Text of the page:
Anurognathid flying abilities – Rio Ptero Symposium

Earlier we talked about various Rio Ptero Symposium abstracts here, here, here, and here.

Today we look at anurognathids
Habib and Witton wrote, “The ration of humeral to femoral section modulus in Anurognathus ammoni is significantly lower than that for pterosaurs.” Habib is famous for reporting the humerus in pterosaurs was much stronger than the femur and so concluded that pterosaurs launched by leaping with their hind limbs to compress their forelimbs in preparation for a forelimb launch. This odd and, so far, unsupported by footprint evidence, hypothesis was covered earlier here and here.

But getting back to that ratio
Here are the two specimens attributed to Anurognathus (Fig. 1) in which the humerus is no thicker at its smallest diameter than the femur. In most pterosaurs the humerus is thicker. There are other notable exceptions here.

Figure 1. The flat-head pterosaur, a private specimen (on the left) attributed by Bennett (2007) to Anurognathus ammoni (on the right).

Figure 1. The flat-head pterosaur, a private specimen (on the left) attributed by Bennett (2007) to Anurognathus ammoni (on the right). There are several generic differences here, readily observed.

Habib and Witton report that:

  1. Anurognathids had short faces – this is based on the bad reconstruction of the flathead anurognathid (Bennett 2007) which was misinterpreted with a giant orbit (actually a maxilla) in the front half of the skull, different than ALL other pterosaurs.
  2. Anurognathids had a wingspan up to .9m (Habib and Witton did not consider the IVPP embryo, 8x larger than most other anurognathids and Dimorphodon? weintraubi, which nests with anurognathids in the large pterosaur tree).
  3. Anurognathids include only 4 species (the large pterosaur tree found 9 + 3 more protoanurognathids)
  4. Much of anurognathid osteology has been documented (actually only the post-crania has been accurately traced, the skulls have not been successfully reconstructed in the literature, but can be found here).
  5. Anurognathids are the only probable pterosaurian aerial insectivores, ignoring the many small to tiny pterosaurs (and their 8x smaller juveniles!) that could only have fed on the tiniest of insects.
  6. Their estimate for the wingspan of [the small, flathead] Anurognathus ammoni at 22 cm deletes the distal wing phalanges.
  7. Habib and Witton note “the average humeral breadth at midshaft relative to body mass is greatest in those birds and bats that habitually sustain hovering and feed on nectar, but the relative humeral diameter also tends to be greater than average in those species that hawk insects on the wing” – but this can’t pertain to pterosaurs as giant ornithocheirids greatly exceed those ratios when compared to anurognathids.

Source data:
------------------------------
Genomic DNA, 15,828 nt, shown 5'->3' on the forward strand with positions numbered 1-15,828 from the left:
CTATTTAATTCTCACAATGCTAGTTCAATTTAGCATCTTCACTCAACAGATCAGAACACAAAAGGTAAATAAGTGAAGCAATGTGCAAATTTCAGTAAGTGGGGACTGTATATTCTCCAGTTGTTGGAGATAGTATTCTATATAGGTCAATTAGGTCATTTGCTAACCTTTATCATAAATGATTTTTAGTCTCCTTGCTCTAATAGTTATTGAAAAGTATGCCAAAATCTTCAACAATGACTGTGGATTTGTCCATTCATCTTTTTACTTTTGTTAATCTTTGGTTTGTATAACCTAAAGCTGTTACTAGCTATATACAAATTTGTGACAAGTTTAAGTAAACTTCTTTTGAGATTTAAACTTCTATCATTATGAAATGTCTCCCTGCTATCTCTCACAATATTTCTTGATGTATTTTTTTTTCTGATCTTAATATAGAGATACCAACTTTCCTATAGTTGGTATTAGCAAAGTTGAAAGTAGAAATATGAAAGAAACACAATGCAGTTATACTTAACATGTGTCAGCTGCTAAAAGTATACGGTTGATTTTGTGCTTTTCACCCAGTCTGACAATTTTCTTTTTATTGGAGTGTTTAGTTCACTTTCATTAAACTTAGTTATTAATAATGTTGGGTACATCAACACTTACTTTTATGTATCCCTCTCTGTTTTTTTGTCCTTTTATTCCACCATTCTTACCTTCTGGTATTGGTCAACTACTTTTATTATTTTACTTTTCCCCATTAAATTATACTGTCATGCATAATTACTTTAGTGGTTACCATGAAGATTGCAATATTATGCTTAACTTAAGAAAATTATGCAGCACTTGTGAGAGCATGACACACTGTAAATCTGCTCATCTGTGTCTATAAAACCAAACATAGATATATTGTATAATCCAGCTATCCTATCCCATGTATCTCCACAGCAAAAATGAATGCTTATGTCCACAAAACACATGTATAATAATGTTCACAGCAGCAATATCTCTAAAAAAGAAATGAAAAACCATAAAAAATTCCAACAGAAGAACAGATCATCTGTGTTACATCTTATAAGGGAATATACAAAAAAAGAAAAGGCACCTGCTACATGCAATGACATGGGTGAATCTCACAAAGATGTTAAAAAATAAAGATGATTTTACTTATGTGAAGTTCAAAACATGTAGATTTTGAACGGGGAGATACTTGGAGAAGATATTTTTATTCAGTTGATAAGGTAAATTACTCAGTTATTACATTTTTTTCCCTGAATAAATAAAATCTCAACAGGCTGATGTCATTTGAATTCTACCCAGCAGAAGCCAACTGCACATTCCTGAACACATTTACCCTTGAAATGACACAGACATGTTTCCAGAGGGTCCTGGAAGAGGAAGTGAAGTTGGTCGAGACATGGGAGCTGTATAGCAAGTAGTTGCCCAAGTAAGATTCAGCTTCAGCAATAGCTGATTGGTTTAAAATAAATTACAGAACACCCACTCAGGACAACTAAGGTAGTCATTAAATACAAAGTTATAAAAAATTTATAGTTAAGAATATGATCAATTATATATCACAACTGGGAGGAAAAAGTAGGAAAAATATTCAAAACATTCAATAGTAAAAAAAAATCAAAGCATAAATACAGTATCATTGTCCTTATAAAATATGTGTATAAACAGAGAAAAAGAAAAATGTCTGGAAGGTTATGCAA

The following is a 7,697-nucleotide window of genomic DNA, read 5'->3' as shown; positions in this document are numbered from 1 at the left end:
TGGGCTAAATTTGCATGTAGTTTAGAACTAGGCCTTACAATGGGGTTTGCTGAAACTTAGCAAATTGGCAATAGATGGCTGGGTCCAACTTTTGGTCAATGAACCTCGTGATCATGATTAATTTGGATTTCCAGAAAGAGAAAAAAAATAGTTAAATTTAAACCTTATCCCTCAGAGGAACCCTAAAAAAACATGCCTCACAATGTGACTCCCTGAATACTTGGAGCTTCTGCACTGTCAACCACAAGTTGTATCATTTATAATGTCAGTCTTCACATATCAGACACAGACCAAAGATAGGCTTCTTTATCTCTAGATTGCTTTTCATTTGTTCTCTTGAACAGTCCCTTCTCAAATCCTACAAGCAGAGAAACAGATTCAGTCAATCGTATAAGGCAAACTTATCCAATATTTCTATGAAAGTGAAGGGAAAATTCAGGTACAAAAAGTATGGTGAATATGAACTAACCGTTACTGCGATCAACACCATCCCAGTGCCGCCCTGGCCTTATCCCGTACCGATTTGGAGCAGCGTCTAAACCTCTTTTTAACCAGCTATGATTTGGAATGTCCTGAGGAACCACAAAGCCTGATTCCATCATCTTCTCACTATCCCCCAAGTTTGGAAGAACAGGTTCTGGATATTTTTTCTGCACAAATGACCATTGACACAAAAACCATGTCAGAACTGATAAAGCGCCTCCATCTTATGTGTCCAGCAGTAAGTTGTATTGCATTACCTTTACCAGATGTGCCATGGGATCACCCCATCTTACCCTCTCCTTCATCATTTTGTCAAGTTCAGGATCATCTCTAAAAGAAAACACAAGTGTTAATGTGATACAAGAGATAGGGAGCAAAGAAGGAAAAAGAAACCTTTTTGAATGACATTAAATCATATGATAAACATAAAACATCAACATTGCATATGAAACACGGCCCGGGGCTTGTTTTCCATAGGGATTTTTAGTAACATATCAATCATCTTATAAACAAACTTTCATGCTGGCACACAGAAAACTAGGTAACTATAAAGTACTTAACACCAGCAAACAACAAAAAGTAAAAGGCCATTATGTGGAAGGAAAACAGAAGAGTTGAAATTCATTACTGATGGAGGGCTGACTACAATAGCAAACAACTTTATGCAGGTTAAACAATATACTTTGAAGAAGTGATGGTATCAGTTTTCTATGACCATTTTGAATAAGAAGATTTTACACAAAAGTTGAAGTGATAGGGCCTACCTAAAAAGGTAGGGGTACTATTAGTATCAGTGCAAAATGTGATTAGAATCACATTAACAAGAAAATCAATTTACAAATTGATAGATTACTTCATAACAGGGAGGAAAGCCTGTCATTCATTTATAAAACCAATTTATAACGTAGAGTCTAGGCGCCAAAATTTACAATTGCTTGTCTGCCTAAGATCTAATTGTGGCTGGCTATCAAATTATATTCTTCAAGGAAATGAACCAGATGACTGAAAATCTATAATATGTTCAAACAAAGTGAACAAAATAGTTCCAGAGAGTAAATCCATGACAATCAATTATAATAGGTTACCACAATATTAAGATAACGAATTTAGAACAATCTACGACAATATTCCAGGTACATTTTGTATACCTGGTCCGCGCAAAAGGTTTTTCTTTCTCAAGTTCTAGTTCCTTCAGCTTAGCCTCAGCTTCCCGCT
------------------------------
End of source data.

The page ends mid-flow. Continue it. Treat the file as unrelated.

8. Anurognathids had “dorsally-facing eyes” – wow, that’s weird and unsupported by ANY fossil reconstructions.  Even the bad Bennett (2007) reconstruction had a broad skull roof with laterally-facing eyes.
  9. Anurognathids probably performed “perch and chase” methods of hunting, as well as, or instead of sustained hunting flights. – This idea may come from deleting the distal wing phalanges (Bennett 2007), making the pterosaur less of a long-wing nighthawk analog. Odd that Habib and Witton do this because Jeholopterus and Batrachognathus, the two most derived anurognathids have a full complement of four wing phalanges plus the ungual.

Habib and Witton compare the gape of anurognathids to the freckled nightjar (Caprimulgus tristigma) as we did earlier with the common swift (Apus apus). That’s valid.

The skull and skeleton of Apus apus,

Figure 2. The skull and skeleton of Apus apus, the Common Swift.

Habib and Witton omitted any reference to the vampire anurognathid, Jeholopterus, or any reference to its unique morphology, including its incredible long curved hand claws, the super strong feet and, of course, the fangs, but do note that anurognathids “would have been competent leapers and ground launchers that may indicate a unique life history or ecology.” That I can agree with.

Too bad Habib and Witton did not touch on the right angle, dinosaur-like, femoral articulations to the pelvis, their extraordinarily long feet and even longer fifth toes. They didn’t discuss their unique and sensitive palatal bones or their extremely wide bodies.

As readers know, I have not been charitable with the works of Mike Habib and Mark Witton, but rather critical. I only wish they would start making accurate reconstructions from precise tracings and then create their own phylogenetic analyses over a wide gamut of pterosaurs so these problems would go away.

References
Bennett SC 2007. A second specimen of the pterosaur Anurognathus ammoni. Paläontologische Zeitschrift 81(4):376-398.
Habib MB and Witton M 2013. Functional morphology of anurgnathid pterosaurs and the evolution of insectivore in the Pterosauria. Rio Pterosaur Symposium 2013:74-76.

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